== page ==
Ethiopia’s prime minister resigns to smooth path for political reform

Hailemariam Desalegn, the Prime Minister of Ethiopia, speaks during a joint press conference with Japanese Prime Minister Shinzo Abe (not seen) after their meeting at the Presidential Palace in Addis Ababa, Ethiopia, 13 January 2014. [Dai Kurokawa/EPA/EFE]

Ethiopia’s Prime Minister Hailemariam Desalegn suddenly resigned yesterday (15 February) in what he described as a bid to smooth reforms, following years of violent unrest that threatened the ruling party’s hold on Africa’s second most populous nation.

The resignation – unprecedented in Ethiopia’s history – followed a wave of strikes this week in towns near the capital and demonstrations successfully demanding the release of more opposition leaders.

More than 6,000 political prisoners have been freed since January as the government struggles to placate simmering anger among the two largest ethnic groups, the Oromo and Amharic, who complain they are under-represented in the country’s corridors of power.

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The prime minister leads the nation under Ethiopia’s political system and Hailemariam’s resignation underscores the depth of division within the ruling coalition over how fast to pursue political reform.

Ethiopia is the region’s largest economy and a key Western ally in the fight against Islamist militancy but rights groups criticize its government for jailing journalists and political opponents.

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It was not clear who would replace Hailemariam. He also resigned as chairman of the ruling coalition, which has governed since it defeated a military regime in 1991.

“Unrest and a political crisis have led to the loss of lives and displacement of many,” Hailemariam said in a televised speech. “I see my resignation as vital in the bid to carry out reforms that would lead to sustainable peace and democracy.”

Popular anger

Hundreds of people were killed by security forces in unrest in Ethiopia’s two most populous regions – Oromiya and Amhara – in 2015 and 2016. Opposition to an urban development plan for the capital Addis Ababa sparked public demonstrations against political restrictions, land grabbing and human rights abuses.

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“Much of the public anger stems from the fact that the Tigryan ethnic group, representing 6% of the population, control key business interests, hold senior level positions in government and the military, and own significant land at the expense of other ethnic groups,” wrote Ahmed Salim, vice president at Teneo global advisory firm in a briefing note.

Some foreign-owned firms were attacked in the violence, damaging government efforts to attract investment and accelerate industrialization. Ethiopia’s largely state-driven economy is gradually opening to foreign investors, although sectors such as telecoms and construction remain tightly controlled.

Hailemariam, a 52-year-old former university dean, will stay on as prime minister in a caretaker capacity until the ruling Ethiopian People’s Revolutionary Democratic Front (EPRDF) and parliament name a new premier.

Shiferaw Shigute, head of the EPRDF office, said the coalition would appoint a successor soon.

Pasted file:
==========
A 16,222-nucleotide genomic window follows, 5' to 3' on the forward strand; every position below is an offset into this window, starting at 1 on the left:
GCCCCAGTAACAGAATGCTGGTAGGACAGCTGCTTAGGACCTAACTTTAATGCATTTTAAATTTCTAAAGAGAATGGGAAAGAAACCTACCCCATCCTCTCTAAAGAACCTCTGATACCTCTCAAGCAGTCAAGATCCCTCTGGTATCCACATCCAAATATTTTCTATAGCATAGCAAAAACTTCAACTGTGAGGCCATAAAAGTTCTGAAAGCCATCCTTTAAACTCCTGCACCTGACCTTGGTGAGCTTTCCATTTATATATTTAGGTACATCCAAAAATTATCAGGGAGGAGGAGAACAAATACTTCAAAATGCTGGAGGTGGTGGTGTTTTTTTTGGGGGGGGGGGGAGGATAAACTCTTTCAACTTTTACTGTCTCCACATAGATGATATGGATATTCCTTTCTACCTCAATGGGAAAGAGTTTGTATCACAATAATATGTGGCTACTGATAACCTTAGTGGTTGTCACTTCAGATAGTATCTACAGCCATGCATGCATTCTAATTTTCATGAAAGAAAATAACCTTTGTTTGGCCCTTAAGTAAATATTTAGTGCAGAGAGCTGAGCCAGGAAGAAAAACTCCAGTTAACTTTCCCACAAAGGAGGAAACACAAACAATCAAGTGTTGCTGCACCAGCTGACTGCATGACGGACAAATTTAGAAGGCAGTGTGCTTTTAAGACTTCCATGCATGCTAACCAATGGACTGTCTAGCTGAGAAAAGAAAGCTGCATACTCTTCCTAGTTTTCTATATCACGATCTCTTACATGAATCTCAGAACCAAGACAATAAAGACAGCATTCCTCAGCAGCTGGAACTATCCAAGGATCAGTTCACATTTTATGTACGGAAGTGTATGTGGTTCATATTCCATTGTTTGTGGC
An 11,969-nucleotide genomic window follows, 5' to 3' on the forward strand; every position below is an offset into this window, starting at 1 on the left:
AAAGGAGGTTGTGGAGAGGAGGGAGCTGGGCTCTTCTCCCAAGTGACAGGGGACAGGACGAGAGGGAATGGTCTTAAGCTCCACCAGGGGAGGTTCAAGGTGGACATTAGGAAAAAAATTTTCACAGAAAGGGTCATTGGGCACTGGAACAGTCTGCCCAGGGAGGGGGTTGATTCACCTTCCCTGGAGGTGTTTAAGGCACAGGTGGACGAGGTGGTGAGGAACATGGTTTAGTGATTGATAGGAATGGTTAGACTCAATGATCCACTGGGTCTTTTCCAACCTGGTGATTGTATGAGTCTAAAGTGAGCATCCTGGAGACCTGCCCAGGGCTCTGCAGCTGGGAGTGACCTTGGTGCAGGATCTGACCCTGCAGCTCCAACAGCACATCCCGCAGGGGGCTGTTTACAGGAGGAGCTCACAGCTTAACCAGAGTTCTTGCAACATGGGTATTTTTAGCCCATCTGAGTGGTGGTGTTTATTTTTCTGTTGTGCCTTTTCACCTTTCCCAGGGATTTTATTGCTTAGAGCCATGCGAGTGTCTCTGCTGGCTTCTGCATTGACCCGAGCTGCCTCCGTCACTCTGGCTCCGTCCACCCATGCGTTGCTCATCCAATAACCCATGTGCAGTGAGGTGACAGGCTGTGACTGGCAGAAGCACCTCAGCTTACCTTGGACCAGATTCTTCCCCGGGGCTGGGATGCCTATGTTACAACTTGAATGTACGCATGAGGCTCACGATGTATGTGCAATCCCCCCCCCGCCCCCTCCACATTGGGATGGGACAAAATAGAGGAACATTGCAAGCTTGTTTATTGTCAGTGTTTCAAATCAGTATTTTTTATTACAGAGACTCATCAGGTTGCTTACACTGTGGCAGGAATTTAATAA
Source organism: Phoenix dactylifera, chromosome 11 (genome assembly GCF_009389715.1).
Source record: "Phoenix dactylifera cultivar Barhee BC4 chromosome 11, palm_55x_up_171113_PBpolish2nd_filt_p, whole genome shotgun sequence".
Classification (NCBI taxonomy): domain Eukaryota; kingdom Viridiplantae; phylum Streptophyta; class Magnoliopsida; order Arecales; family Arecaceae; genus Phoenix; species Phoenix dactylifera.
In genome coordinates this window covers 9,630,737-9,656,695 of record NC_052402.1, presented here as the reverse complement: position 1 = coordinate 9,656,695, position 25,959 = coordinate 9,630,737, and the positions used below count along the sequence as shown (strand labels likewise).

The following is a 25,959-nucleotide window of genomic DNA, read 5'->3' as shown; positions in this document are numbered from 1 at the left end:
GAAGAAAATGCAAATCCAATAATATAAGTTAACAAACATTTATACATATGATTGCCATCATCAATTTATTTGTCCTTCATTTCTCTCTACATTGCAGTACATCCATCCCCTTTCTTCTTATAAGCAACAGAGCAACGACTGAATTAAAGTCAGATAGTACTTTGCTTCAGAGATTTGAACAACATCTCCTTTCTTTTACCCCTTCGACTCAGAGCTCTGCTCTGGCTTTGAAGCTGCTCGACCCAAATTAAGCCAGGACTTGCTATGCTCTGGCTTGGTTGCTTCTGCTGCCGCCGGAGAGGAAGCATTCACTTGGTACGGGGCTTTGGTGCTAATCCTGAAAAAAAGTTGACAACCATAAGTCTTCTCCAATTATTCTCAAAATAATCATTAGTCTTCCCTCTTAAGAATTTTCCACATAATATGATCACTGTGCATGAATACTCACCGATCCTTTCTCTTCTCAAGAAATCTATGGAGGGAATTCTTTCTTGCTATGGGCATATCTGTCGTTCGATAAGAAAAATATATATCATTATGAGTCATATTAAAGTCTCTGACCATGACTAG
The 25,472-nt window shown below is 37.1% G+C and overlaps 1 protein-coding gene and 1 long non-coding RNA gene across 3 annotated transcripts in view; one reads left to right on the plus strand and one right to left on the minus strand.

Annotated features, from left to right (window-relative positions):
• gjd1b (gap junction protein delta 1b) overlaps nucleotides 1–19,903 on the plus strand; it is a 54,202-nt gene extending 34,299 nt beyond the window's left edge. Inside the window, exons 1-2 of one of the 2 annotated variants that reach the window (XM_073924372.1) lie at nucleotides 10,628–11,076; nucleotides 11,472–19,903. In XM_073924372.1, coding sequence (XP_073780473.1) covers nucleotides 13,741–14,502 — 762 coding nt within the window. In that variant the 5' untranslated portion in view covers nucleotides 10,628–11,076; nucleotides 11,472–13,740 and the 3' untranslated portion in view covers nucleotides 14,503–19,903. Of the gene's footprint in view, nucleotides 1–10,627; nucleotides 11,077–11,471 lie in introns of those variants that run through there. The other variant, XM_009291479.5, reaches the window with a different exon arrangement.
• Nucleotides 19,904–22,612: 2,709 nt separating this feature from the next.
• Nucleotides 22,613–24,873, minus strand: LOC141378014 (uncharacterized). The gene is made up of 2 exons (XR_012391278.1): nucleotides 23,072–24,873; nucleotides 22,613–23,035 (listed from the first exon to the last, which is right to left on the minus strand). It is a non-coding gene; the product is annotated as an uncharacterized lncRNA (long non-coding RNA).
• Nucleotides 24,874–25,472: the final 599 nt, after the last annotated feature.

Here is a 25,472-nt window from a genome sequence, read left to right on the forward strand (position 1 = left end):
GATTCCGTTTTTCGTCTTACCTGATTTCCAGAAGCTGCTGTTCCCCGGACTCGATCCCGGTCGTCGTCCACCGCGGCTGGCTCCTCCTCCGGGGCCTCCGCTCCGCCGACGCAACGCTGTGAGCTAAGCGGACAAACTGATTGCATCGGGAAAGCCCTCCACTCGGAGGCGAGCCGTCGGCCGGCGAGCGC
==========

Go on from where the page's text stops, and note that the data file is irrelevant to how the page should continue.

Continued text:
“Apart from the sporadic security issues … it is business as usual. The government is stable,” he said. “In our country’s history, it is the first time that a sitting leader has stepped down from power voluntarily.”

There is pressure for a member of the Oromo ethnic group to get the post, said a source close to a ruling party member. The foreign minister is the most senior Oromo in government.

Violence, the reforms

The resignation follows a ruling party reshuffle that began in November and sidelined a number of senior members, including the widow of the former prime minister.

In January, the government has speeded up reforms, releasing prisoners and closing a notorious prison where activists say torture was common.

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Prominent Ethiopian opposition leader Merera Gudina was freed from jail yesterday (17 January) after the government dropped charges against him as part of a wider prisoner amnesty, state media reported.

“The political landscape is shifting quickly and they have to accommodate the people’s demands if they want to continue to govern,” said Ahmed Soliman, an Africa research associate at London think tank Chatham House.

Most of the released prisoners, who included high level opposition figures and journalists, had been accused of involvement in the protests or terrorism.

The prime minister wanted even more prisoner releases, said a regional analyst familiar with Ethiopian politics. He asked not to be named in order not to jeopardize his relationship with the government.

“I think he wanted to empty the jails of all political prisoners,” the analyst said. But, he said, “I don’t think the resignation is a sign that the hardliners have won. They will probably continue on the path of reform, albeit not to the scale and speed that people want.”

Former opposition lawmaker Girma Seifu warned that breaking the coalition’s stranglehold on power would take more than the resignation of one man. The coalition has controlled every seat in Ethiopia’s 547-strong parliament since 2015, when Seifu lost his post.

“This (resignation) is not something to cheer about. In my opinion, the whole parliament had to be disbanded and a transitional phase enacted,” he said.

“Whoever replaces him (Hailemariam) has to have in mind a transition. Otherwise it will only be a false start.”

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